HHF: Do you have anything to say about J Prince?
Red: I have no hostility toward J at all. I did not allow him to make millions off me. He probably did though, but I didn’t stay long enough for him to do that. I can say some millions was made, but I have not been around him in over 27 years…I hear something now and then, and the courtesy call, that’s some funny shit ha-ha, but you know, you see nobody aint fuckin with me. I fuck wit J, but about my money I think he should be able to break bread with me. If he can buy pews and chapel steeples for churches, he can surely break off a piece to some of the people that helped him make it. Other than that, I really don’t got nothing to say than what has already been said.
HHF: Talk about how funky the industry is.
Red: I’ll tell any young artist this, before it gets bad, know your business. You can only have done to you what you allow to have done. Trust no one. Go get you a lawyer. Read everything that is on that contract, and make sure he tells you exactly what is going on so there is no surprises in the long run. Oh and if anyone u dealing with ever says “man aint no need to sign this, it’s just for when we got to show it to folks,” do not believe that shit, that’s how I was tricked. I was too trusting. At the same time, do not sign no manager contract if u aint got nothing to manage. If you do, do it project by project, don’t lock yourself down. You never know, you can make a hit and contracts will come out the woodworks. That’s the music business, take care of it, (your business) and with all this social media, you should know your business so you aint got to kill nobody out here for ripping you off.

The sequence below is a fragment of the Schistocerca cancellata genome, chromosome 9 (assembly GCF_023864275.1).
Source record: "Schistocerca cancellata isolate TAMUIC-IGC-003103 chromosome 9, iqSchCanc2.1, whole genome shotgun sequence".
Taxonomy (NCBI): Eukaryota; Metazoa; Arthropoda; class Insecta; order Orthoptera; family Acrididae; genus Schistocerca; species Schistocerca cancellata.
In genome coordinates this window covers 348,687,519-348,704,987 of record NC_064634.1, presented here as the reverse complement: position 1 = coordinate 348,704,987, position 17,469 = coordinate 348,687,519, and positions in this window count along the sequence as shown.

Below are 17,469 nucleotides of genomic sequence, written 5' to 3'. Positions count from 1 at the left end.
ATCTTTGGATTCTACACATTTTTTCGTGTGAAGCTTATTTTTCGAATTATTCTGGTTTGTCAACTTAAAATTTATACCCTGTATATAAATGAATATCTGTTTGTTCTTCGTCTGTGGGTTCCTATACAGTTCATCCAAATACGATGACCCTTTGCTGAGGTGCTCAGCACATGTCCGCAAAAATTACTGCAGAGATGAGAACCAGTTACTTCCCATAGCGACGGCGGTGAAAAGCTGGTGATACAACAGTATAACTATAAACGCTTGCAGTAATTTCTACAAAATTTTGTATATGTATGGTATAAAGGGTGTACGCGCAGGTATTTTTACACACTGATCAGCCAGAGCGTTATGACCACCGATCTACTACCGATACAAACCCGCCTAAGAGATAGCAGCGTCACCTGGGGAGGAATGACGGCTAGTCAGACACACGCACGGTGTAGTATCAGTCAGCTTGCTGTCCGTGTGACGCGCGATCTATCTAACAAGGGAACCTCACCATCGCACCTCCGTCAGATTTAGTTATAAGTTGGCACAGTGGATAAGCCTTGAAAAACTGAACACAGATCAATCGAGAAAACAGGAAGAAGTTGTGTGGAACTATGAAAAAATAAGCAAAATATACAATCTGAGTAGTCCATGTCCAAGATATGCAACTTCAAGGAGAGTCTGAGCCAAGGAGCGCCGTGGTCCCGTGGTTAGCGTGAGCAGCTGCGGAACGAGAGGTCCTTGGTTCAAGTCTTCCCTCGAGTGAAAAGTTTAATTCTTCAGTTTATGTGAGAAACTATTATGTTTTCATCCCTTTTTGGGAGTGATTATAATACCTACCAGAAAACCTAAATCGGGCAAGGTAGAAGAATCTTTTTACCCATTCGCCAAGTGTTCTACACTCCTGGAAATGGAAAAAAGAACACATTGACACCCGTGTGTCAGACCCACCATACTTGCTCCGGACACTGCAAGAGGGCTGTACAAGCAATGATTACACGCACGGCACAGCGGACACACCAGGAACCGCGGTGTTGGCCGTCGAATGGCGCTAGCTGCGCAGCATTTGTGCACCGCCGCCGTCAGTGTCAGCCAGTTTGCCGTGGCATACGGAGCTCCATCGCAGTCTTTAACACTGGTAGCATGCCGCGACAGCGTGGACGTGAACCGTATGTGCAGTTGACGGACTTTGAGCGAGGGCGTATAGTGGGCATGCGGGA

HHF: As far as the Prison Industrial System and the secret meetings in hip hop, what do you know or have to say about that?
Red: Well you know the biggest trick of the devil was what? To show that it don’t exist. A lot of people don’t think that Illuminati and all that other stuff is there man. I happened to be a part of the meetings. They, and when I say they, I mean J and Cliff, went out to LA, and came back. Next thing I know we being told like, “yo man this what we got to do, this what we going to do, this how things going to be, we going to talk about bitches and hoes blah blah whoopty woo.” If you watch that Unsung episode, (about the geto boys) it plays out just like it. So there it is. That is the proof, its right there. Hell yea there was a secret meeting. Nobody wants to admit to that shit. You know back then before that meeting in 91, you had an even playing field. You had conscious, you had reality rap, everybody had they little part of what was going on. Now all of a sudden it’s just dark. It’s about rims, about bitches, about 9s, and about drugs.